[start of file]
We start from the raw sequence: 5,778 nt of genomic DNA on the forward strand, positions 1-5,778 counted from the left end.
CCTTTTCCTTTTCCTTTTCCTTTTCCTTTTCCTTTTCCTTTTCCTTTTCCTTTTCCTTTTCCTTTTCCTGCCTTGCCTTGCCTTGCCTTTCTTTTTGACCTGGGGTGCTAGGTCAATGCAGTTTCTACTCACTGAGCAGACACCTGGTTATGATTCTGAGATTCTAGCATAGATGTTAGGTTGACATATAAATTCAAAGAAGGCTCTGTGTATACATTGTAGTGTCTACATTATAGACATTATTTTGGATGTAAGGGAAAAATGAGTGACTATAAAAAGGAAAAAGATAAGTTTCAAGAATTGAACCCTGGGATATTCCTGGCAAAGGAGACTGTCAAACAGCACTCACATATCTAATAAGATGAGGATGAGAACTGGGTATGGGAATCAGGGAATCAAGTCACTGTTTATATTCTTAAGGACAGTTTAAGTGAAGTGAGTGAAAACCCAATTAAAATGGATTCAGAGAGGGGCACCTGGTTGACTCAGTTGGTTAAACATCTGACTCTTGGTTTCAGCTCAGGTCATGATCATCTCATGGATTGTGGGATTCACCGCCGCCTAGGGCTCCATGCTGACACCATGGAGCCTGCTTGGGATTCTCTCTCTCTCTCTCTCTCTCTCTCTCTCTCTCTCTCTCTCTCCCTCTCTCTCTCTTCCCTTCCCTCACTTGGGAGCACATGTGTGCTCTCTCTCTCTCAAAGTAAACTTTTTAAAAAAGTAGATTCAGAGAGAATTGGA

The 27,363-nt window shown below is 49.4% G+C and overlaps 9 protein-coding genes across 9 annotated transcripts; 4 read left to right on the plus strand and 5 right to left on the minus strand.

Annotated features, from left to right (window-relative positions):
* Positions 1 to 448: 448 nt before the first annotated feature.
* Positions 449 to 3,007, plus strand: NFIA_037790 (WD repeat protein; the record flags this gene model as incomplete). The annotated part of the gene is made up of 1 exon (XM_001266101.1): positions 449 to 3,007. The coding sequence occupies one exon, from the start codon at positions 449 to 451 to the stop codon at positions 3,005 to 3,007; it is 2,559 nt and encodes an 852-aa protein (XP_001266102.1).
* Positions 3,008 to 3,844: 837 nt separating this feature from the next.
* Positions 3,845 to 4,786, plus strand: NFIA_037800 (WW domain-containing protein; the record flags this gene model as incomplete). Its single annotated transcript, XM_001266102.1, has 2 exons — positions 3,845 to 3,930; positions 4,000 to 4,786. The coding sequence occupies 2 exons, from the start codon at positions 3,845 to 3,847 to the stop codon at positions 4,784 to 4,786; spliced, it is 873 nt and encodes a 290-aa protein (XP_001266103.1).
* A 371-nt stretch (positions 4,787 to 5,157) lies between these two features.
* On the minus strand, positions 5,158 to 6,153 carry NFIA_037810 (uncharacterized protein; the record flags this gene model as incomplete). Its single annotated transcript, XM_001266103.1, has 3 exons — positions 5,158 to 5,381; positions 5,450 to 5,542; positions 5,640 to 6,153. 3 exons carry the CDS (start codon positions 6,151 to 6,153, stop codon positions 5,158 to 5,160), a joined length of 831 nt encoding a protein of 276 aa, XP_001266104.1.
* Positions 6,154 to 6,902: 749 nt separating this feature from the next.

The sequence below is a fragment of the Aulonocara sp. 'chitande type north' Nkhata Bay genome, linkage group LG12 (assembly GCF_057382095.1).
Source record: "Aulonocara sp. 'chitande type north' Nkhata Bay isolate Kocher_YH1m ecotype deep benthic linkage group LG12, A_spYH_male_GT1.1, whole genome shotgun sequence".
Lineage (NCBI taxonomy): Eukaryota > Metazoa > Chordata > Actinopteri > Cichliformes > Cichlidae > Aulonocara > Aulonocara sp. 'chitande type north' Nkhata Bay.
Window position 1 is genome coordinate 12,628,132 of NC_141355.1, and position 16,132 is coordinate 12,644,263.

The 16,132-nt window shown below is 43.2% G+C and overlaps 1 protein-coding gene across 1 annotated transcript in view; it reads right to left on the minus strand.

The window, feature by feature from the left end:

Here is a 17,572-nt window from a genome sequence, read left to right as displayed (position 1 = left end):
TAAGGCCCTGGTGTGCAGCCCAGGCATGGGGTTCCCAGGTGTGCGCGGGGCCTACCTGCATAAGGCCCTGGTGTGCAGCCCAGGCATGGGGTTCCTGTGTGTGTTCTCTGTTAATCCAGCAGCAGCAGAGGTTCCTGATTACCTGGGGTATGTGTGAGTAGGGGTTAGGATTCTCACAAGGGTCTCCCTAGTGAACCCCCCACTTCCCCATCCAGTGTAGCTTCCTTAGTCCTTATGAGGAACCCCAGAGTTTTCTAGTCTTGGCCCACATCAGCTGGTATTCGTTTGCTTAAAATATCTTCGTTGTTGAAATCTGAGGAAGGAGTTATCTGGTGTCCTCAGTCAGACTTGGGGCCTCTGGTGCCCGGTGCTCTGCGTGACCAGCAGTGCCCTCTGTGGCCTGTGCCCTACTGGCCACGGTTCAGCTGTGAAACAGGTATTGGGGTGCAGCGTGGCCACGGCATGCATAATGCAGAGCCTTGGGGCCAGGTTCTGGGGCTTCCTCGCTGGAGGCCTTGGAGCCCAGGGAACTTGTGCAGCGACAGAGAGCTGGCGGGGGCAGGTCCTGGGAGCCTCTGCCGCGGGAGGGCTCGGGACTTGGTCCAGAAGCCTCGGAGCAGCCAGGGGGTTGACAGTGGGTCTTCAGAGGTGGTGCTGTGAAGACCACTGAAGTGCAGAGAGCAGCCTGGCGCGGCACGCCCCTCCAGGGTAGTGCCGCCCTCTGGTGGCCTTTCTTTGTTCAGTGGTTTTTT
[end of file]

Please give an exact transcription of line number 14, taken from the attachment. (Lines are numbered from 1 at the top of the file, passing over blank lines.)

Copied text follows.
Lineage (NCBI taxonomy): Eukaryota > Metazoa > Chordata > Actinopteri > Cichliformes > Cichlidae > Aulonocara > Aulonocara sp. 'chitande type north' Nkhata Bay.